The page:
The 30-year-old Valdez claims he doesn’t know how Phentermine entered his system. The WBC super featherweight champion also acknowledged that he realizes he is responsible for whatever is ingested in his body.
Arum and Patrick English, an attorney who represented Valdez in this matter, think drinking an herbal tea during training camp triggered Valdez’s positive test.
Arum, English and WBC president Mauricio Sulaiman have defended Valdez’s character and admirable behavior both in and out of the ring. While Valdez has previously embodied everything that’s right about boxing, that doesn’t change the fact that he tested positive for a substance banned by VADA, even if it wasn’t intentional.
Phentermine, primarily used to lose weight, isn’t comparable to an anabolic steroid, but Valdez essentially escaped this mess without suffering any real consequences. That’s unless you count the WBC placing Valdez on probation, whatever that means.
Some sort of suspension and a postponement of the Conceicao contest seems more appropriate.
Mired in a comparable predicament, the Massachusetts State Athletic Commission refused to license Billy Joe Saunders for a WBO middleweight title defense against Demetrius Andrade in October 2018 in Boston. England’s Saunders tested positive for oxilofrine, which Saunders contended came from using a nasal spray.
Oxilofrine was on VADA’s list of banned substances. WADA allowed it “out of competition,” but the Massachusetts State Athletic Commission still denied Saunders’ application for a license.
The Pascua Yaqui Tribe Athletic Commission should’ve taken the same approach to the Valdez ordeal. At the very least, the WBC should’ve refused to sanction Valdez-Conceicao as a title fight Friday night at Casino Del Sol in Tucson, Arizona.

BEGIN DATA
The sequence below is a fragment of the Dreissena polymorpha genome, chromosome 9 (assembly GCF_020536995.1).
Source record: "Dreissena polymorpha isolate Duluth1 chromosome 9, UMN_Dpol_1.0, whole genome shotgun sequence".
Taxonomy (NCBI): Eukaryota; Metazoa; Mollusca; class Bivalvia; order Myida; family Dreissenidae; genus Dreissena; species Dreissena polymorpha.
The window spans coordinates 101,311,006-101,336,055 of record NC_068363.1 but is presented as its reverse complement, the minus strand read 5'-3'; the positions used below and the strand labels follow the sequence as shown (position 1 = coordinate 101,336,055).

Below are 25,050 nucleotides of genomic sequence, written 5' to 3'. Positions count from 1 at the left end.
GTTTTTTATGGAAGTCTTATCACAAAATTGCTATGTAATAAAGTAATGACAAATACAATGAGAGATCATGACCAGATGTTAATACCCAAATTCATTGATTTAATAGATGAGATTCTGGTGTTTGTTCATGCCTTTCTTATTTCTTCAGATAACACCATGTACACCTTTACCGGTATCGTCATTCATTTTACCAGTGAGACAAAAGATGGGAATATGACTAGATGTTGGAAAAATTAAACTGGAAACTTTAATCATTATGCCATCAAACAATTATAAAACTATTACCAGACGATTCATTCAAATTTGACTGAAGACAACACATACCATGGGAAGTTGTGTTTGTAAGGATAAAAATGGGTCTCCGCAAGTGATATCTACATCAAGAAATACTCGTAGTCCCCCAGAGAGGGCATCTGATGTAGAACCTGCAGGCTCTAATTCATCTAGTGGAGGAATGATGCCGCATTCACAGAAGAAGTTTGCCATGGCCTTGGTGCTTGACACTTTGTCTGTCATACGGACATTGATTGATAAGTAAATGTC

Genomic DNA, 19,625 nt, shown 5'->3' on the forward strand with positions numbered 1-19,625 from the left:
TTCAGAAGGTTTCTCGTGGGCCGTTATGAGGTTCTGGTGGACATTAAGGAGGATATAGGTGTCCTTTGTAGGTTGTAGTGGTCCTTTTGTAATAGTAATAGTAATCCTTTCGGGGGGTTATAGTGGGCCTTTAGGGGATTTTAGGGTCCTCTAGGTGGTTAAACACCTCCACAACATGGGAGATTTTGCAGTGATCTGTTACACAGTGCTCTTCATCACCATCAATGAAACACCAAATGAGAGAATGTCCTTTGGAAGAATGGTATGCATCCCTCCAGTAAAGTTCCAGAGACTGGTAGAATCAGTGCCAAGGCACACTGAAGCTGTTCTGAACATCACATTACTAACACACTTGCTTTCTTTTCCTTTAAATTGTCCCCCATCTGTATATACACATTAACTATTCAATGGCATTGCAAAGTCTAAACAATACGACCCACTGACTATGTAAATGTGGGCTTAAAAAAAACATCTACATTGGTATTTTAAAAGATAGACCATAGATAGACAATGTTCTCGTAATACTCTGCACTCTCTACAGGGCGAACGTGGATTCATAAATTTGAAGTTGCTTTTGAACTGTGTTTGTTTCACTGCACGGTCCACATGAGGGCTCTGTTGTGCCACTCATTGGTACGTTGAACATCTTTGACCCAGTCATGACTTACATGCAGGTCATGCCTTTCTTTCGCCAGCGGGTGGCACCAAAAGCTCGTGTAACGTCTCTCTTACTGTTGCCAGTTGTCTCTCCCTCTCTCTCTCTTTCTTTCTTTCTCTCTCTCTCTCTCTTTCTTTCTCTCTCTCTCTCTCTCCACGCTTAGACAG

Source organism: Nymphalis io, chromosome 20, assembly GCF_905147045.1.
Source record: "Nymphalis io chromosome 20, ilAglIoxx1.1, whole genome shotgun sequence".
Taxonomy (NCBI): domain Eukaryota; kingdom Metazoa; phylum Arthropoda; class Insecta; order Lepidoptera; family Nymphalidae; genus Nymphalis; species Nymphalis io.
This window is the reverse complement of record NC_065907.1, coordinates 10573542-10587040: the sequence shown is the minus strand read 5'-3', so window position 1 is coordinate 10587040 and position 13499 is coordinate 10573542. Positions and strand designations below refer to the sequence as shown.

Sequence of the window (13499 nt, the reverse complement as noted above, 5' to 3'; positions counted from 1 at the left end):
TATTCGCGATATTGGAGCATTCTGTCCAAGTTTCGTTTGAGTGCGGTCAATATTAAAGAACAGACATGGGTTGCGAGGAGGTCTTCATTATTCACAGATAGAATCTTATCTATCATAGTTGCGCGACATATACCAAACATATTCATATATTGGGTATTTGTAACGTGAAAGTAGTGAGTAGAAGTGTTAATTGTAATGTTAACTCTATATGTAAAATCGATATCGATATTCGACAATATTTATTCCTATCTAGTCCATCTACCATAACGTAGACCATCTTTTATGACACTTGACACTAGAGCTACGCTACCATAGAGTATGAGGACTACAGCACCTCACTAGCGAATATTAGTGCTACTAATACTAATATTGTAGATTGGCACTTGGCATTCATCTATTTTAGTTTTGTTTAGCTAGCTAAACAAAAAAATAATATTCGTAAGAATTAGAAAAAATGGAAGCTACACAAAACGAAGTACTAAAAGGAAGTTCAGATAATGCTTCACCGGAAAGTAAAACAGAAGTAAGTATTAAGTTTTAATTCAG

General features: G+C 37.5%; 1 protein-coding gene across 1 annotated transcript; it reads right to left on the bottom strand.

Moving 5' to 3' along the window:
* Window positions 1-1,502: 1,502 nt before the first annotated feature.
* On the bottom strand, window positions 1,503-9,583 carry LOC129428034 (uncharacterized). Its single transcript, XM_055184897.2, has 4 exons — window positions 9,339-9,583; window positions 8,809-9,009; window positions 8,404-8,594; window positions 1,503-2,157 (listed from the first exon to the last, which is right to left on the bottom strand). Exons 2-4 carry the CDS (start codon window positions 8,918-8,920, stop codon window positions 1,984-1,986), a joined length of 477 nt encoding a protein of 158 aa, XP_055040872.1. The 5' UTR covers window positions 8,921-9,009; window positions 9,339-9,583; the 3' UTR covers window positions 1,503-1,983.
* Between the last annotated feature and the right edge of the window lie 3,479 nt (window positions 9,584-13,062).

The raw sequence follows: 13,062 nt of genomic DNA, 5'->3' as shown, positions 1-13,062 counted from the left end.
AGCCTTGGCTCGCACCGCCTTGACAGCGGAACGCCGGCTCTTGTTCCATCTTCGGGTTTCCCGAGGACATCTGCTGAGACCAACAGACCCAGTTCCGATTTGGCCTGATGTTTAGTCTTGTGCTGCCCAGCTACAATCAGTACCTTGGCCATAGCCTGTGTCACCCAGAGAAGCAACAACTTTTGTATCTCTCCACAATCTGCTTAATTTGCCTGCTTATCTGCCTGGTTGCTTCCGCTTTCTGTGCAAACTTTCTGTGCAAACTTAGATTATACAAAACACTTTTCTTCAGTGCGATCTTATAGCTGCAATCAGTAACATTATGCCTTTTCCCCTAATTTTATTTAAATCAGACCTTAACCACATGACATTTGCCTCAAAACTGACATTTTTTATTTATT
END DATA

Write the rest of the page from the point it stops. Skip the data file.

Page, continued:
Otherwise, what’s the point of VADA testing its champions and contenders? Sulaiman offered a long-winded, unconvincing explanation for the organization ignoring VADA’s findings and condescendingly chastised anyone with the perceived audacity to criticize an obviously questionable decision.
Of course, if this ESPN+ main event would’ve been downgraded to a non-title fight, the WBC would not be “entitled” to its typical three-percent cut from the purses of Valdez and Conceicao.
Arum claims this Valdez debacle will lead to the WBC altering its “Clean Boxing Program.”
“The WBC realized, I believe, that they were out of step,” Arum said. “VADA is a great organization to report substances and so forth. But they are not an adjudicating body. What the WBC has to do is adopt WADA, like every other serious organization in sports has done. Football, basketball, soccer, track and field, all of them, they follow WADA. And you don’t denigrate VADA because they just report.”
What’s indisputable is that this sport still poorly polices performance-enhancing drugs, in large part because there isn’t a particular party responsible for funding expensive, comprehensive testing throughout training camps for every licensed professional boxer. Beyond PED use, this weekend’s wackiness in Florida has drawn more attention to the need for more responsible safety standards in boxing.
“When you’re at a certain age, you have to give them a more extensive physical than you do regular fighters,” Arum said. “They gave Holyfield no physical at all when they approved him. That’s nuts. That’s totally against why we have commissions or anything. I mean, maybe Holyfield is a specimen that we’ve never seen before, but I don’t believe that. I mean, we know how many punches he took. Maybe one more punch, you know, will put him on queer street. We don’t know that. I mean, what kind of people are we?”
With what’s been allowed in boxing this weekend, there might not be a more appropriate time to ask that question than now.
Credit: Keith Idec / Boxingscene.com